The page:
I am writing an article for the Maryland State Numismatic Association about Maryland colonial currency. After writing the introduction, I thought it would be of interest to my readers. I made a slight modification to neatly end this as a single article. The rest will appear in a future MSNA Journal.
Prior to the Great Depression, paper currency was backed with specie, gold or silver mined in the United States. During the founding of the country currency had been limited to coins with an intrinsic value based on their gold, silver or copper content. As the King of England tried to tax the colonies to pay for the wars in Europe, the colonies looked for ways of financing their own governments to provide services.
Since the colonies did not have the ability to coin money, they issued paper notes. These notes functioned as currency but actually were bills of credit, short-term public loans to the government. For the first time, the money had no intrinsic value but was valued at the rate issued by the government of the colony in payment of debt. Every time the colonial government would need money, they would authorize the printing of a specified quantity and denomination of notes that it would use to pay creditors. The emission laws also included a tax that would used to repay the bill of credit and the promised interest.
As taxes were paid using the paper currency, the paper was retired. As the notes were removed from circulation, that was less payments the government had to make. On the maturity date, people brought their notes to authorized agents who paid off the loan. Agents then turned the notes over to the colonial government to be reimbursed and collect a commission for acting as an agent.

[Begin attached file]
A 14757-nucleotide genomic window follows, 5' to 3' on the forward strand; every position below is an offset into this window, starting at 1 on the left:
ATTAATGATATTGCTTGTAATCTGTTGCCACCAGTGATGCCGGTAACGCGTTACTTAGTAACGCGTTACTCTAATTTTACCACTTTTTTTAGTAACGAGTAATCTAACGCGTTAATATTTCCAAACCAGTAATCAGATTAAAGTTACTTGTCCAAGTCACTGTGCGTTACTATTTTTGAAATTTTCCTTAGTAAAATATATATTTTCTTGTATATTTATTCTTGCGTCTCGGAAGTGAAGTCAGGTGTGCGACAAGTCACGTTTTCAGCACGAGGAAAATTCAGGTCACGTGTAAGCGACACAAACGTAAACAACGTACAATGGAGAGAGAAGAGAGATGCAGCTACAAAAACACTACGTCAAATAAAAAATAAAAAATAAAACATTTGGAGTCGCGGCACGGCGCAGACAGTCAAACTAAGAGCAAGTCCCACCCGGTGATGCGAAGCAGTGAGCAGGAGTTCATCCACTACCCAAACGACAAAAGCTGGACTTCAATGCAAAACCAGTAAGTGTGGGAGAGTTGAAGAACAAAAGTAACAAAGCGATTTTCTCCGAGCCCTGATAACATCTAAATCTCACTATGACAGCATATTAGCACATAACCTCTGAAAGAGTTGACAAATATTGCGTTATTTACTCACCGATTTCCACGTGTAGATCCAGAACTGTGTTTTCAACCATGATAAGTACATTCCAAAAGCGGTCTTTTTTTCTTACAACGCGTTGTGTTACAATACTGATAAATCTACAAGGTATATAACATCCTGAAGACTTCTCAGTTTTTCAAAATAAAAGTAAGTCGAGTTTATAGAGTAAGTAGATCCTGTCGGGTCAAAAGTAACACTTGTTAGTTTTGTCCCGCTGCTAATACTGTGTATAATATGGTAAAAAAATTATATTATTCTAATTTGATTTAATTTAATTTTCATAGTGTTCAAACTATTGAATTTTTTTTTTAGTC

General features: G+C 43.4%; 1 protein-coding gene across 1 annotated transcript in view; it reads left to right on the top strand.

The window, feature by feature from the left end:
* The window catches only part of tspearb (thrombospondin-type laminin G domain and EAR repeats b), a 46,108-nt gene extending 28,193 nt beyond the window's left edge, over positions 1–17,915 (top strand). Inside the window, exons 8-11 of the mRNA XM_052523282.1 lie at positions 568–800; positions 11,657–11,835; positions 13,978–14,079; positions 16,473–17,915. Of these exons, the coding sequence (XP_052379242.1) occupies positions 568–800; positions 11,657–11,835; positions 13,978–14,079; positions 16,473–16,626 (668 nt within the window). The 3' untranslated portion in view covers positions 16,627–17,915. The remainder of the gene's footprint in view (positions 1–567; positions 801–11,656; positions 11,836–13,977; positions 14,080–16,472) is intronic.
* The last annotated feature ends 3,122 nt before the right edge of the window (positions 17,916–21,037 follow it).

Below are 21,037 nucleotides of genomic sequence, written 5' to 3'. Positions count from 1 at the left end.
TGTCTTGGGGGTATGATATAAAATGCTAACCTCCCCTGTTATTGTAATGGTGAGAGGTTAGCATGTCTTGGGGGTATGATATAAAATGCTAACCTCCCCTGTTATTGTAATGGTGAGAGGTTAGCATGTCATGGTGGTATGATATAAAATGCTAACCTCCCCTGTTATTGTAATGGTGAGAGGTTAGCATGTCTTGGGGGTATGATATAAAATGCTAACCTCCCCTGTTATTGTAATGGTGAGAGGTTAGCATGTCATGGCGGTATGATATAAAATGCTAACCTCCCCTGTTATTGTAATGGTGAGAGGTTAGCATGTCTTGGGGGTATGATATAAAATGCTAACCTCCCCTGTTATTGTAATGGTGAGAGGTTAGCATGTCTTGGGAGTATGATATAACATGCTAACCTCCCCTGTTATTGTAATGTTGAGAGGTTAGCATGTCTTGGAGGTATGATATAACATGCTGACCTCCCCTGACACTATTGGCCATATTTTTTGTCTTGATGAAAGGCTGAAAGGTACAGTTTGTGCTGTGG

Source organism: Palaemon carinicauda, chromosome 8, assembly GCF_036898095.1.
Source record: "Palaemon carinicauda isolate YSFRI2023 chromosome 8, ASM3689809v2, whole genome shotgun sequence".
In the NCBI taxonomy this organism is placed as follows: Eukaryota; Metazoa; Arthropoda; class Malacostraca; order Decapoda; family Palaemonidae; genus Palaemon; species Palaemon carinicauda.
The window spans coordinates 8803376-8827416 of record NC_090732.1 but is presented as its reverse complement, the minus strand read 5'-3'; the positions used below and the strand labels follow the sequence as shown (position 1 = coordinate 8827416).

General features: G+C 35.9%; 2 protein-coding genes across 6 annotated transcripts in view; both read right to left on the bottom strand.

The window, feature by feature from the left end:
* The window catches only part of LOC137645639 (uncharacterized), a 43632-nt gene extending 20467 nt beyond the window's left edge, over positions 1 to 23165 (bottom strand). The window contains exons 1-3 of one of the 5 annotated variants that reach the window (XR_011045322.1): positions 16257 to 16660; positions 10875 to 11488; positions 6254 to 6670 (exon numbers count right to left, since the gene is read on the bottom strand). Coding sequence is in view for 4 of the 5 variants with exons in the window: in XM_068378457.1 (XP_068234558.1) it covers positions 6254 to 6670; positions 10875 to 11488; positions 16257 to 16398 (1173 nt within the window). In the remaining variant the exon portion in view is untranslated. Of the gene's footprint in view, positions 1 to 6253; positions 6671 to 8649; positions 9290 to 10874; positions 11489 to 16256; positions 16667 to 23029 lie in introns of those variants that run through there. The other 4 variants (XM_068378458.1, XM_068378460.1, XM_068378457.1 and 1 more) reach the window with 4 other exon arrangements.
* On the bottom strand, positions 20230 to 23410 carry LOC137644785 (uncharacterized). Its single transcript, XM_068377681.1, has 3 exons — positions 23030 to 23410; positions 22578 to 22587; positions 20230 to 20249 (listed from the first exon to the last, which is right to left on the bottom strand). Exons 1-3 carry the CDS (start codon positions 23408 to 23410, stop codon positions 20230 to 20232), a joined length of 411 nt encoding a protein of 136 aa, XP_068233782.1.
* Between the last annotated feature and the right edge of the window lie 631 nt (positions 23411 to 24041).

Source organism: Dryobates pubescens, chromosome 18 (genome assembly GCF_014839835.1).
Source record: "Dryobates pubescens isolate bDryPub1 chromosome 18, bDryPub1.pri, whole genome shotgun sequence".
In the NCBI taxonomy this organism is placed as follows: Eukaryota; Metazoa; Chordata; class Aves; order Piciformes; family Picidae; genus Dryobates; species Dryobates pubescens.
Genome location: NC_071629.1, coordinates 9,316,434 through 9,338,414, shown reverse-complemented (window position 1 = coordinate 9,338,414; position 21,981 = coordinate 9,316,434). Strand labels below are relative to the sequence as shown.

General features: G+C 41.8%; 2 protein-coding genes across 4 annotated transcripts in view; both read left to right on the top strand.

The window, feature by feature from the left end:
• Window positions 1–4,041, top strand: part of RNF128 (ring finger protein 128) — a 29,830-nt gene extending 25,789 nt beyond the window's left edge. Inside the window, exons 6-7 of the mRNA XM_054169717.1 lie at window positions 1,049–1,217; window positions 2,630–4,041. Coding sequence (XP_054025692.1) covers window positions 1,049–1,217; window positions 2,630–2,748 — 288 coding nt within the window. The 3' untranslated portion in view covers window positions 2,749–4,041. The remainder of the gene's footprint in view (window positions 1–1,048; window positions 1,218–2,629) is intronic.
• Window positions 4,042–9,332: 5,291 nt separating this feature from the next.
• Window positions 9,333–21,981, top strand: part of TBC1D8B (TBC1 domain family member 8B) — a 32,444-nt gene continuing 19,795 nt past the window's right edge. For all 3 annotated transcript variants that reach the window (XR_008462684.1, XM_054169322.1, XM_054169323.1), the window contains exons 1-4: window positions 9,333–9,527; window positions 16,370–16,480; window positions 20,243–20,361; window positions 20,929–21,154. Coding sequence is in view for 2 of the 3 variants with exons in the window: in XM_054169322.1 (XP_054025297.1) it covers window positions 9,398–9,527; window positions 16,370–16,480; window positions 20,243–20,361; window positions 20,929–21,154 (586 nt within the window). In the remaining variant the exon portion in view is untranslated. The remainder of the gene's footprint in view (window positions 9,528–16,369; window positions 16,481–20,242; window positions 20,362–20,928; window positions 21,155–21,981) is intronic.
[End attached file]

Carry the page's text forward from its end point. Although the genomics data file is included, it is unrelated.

Sometimes, colonies could not pay back the loan. In those cases, the colonies passed another emission law to cover the debt owed from the previous emission plus further operating expenses. In this case, mature notes were traded for new notes. The colonists accepted this system since there were shortages of coins as well as there being an inability to convert the value of foreign coins into colonial shillings by farmers and other unskilled in such matters.
Maryland was one of the more successful colonies. Maryland benefited from its ownership of the Chesapeake Bay and ran a robust economy as a trading post for Maryland and Virginia goods. Maryland merchants were able to make a sizable living trading tobacco and other crops to Europe for Virginia farmers.
Starting in 1733, there were eight emissions from the Maryland colony with four during the Revolutionary War. The last emission was in 1780 with a successful payment of obligations in 1782, prior to its 1784 maturity date. In 1784, Maryland was able to pay its debts in specie, mostly Spanish Milled Dollars, and outlawed any future release of currency.